Not knowing any details about the nature or potential size of the protest, and fearing the possibility of “black bloc” and so-called “anarchist activities, ” Lopez coordinated with other Denver Police officials to redeploy Denver Police's gang unit from their normal assignments to the Airport. Denver Police also took uniformed officers out of each of the various other police districts and redeployed them to the Airport. Lopez called for these reinforcements immediately in light of the Airport's significant distance from any other police station or normal patrol area. Lopez knew that if an unsafe situation developed, he could not rely on additional officers being able to get to the Airport quickly.

         Through his efforts, Lopez was eventually able to assemble a force of about fifty officers over “the footprint of the entire airport, ” meaning inclusive of all officers already assigned to the Airport who remained on their normal patrol duties. Lopez himself also came out to the Airport.

         In the meantime, Montgomery had somehow learned of an organization known as the Colorado Muslim Connection that was organizing protesters through Facebook. Montgomery reached out to this organization through the Airport's own Facebook account and informed them of Regulation 50's permit requirement. (Ex. 32.) One of the Colorado Muslim Connection's principals, Nadeen Ibrahim, then e-mailed Montgomery “to address the permit.” (Ex. 30.) Ibrahim told Montgomery:

The group of people we have will have a peaceful assembly carrying signs saying welcome here along with a choir and lots of flowers. Our goal is to stand in solidarity with our community members that have been detained at the airports since the signing of the executive order, though they do have active, legal visas/green cards. Additionally, we would like to show our physical welcoming presence for any newly arriving Middle Eastern sisters and brothers with visas. We do not intend to block any access to [the Airport].

(Id.) Montgomery apparently did not construe this e-mail as a permit request, or at least not a properly prepared one, and stated that “Denver Police will not allow a protest at the airport tonight. We are willing to work with you like any other group but there is a formal process for that.” (Id.)

         Nonetheless, protesters began to assemble in the late afternoon and early evening in the Airport's Jeppesen Terminal, specifically in the multi-storied central area known as the “Great Hall.” The Great Hall is a very large, rectangular area that runs north and south. The lower level of the Great Hall (level 5) has an enormous amount of floor space, and is ringed with offices and some retail shops, but the floor space itself is largely taken up by security screening facilities for departing passengers. The only relatively unobstructed area on level 5 is the middle third, which is currently designed primarily as a location for “meeters-and-greeters, ” i.e., individuals waiting for passengers arriving from domestic flights who come up from the underground train connecting the Jeppesen Terminal with the various concourses. There is a much smaller meeters-and-greeters waiting area at the north end of level 5, where international arrivals exit from customs screening.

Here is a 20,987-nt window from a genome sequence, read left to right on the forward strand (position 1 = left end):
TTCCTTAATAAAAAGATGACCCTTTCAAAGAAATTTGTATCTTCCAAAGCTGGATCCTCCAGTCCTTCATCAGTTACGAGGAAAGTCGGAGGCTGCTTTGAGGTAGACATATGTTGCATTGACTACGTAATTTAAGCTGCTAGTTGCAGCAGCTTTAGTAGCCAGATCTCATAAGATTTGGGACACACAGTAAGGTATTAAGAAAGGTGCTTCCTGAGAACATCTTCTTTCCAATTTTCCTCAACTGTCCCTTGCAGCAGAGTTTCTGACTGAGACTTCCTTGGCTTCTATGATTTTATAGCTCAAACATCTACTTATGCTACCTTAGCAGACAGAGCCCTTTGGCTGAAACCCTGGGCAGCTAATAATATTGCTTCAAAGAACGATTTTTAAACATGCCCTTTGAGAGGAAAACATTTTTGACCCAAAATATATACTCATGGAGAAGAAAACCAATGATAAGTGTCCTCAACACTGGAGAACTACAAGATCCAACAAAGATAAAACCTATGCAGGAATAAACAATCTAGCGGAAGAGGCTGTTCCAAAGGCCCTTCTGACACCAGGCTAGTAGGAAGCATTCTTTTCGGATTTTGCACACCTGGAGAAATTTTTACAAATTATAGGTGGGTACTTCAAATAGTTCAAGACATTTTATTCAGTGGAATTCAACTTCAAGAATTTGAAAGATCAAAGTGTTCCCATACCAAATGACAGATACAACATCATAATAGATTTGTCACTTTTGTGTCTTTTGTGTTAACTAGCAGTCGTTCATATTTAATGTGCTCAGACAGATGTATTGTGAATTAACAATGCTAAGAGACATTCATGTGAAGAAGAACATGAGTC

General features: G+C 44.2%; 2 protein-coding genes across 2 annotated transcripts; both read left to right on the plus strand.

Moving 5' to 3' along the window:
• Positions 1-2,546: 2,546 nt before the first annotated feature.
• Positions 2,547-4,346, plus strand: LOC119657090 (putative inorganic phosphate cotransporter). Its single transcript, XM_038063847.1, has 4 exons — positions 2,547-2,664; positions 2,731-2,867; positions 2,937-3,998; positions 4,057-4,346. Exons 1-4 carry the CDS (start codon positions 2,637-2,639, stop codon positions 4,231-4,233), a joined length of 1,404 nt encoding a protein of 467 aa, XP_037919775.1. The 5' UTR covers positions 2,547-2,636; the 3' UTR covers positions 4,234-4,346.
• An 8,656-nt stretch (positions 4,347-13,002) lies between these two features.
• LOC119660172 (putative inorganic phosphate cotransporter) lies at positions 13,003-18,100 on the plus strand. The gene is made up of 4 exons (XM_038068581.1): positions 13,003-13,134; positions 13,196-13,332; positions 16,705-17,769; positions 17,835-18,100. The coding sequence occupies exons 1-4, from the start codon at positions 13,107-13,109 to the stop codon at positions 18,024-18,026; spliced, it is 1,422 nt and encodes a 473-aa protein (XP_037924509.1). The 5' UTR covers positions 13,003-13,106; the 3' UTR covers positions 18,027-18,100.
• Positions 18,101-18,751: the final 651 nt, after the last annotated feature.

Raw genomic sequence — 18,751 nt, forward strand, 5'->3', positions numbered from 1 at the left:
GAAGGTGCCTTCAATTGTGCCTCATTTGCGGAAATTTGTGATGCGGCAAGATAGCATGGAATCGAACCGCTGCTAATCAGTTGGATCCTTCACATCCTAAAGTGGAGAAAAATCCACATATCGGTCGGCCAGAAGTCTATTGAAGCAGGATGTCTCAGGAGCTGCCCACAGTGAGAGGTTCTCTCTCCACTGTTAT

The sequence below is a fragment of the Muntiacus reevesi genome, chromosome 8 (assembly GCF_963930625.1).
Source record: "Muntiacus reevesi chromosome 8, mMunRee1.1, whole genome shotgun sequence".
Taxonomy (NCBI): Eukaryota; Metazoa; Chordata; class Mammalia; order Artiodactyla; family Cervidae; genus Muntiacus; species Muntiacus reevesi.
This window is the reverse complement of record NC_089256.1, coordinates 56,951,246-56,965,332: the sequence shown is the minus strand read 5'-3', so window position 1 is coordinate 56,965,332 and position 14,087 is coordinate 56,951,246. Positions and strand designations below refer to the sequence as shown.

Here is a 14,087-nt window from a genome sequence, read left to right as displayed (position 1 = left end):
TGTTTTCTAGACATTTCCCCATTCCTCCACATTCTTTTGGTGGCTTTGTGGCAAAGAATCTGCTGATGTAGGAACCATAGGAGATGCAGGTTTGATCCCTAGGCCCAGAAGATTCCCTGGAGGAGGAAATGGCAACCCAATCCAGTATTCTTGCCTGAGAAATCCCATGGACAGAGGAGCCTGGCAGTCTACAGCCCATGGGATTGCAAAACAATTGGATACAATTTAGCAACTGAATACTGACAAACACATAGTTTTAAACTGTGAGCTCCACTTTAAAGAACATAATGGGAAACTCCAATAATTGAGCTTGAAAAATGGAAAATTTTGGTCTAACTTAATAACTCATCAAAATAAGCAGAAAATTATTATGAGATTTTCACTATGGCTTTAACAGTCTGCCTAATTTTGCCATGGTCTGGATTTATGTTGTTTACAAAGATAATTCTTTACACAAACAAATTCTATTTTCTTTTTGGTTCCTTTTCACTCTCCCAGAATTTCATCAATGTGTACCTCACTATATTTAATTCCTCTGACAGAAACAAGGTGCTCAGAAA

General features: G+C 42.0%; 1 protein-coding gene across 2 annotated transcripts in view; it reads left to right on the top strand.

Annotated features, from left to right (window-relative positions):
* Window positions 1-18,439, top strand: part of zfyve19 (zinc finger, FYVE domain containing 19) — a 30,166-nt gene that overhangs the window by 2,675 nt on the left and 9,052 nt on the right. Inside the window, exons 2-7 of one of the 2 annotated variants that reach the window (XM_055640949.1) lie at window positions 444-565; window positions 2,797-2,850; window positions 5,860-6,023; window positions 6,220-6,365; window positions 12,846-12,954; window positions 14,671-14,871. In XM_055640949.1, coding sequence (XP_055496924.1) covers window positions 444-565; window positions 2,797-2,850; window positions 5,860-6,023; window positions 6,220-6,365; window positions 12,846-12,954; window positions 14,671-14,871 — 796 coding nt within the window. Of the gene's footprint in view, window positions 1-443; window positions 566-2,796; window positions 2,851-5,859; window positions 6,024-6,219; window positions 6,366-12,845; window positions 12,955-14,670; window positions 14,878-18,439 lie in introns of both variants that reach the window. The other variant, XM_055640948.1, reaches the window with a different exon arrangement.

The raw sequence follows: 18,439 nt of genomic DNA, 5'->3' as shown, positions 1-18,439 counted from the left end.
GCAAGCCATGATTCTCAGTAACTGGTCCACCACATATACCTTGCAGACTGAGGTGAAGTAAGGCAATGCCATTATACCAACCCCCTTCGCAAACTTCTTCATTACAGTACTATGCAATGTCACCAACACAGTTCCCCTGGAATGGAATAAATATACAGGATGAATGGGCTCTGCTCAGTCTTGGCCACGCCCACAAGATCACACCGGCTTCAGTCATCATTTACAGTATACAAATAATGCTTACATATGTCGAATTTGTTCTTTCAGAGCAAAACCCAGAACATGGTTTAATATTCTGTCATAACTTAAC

The upper level of the Great Hall (level 6) has much less floor space than level 5 given that it is mostly open to level 5 below. It is ringed with retail shops and restaurants. At its north end is a pedestrian bridge to and from the “A” concourse and its separate security screening area.

         Given this design, every arriving and departing passenger at the Airport (i.e., all passengers except those only connecting through Denver), and nearly every other person having business at the airport (including employees, delivery persons, meeters- and-greeters, etc.), must pass through some portion of the Great Hall. In 2016, the Airport served 58.3 million passengers, making it the sixth busiest airport in the United States and the eighteenth busiest in the world. Approximately 36, 000 people also work at the airport.

         The protesters who arrived on the evening of January 28 largely congregated in the middle third of the Great Hall (the domestic-arrivals meeter-and-greeter area). The protesters engaged in singing, chanting, praying, and holding up signs. At least one of them had a megaphone.

         The size of the protest at its height is unclear. The witnesses at the evidentiary hearing gave varying estimates ranging from as low as 150 to as high as 1, 000. Most estimates, however, centered in the range of about 200. Lopez, who believed that the protest eventually comprised about 300 individuals, did not believe that his fifty officers throughout the Airport were enough to ensure safety and security for that size of protest, even if he could pull all of his officers away from their normal duties.

         Most of the details of the January 28 protest are not relevant for present purposes. Suffice it to say that Lopez eventually approached those who appeared to be the protest organizers and warned them multiple times that they could be arrested if they continued to protest without a permit. Airport administration later agreed to allow the protest to continue on “the plaza, ” an area just outside the Jeppesen Terminal to its south, between the Terminal itself and the Westin Hotel. Protesters then moved to that location, and the protest dispersed later in the evening. No one was arrested and no illegal activity stemming from the protest (e.g., property damage) was reported, nor was there any report of disruption to travel operations or any impeding of the normal flow of travelers and visitors in and out of Jeppesen Terminal.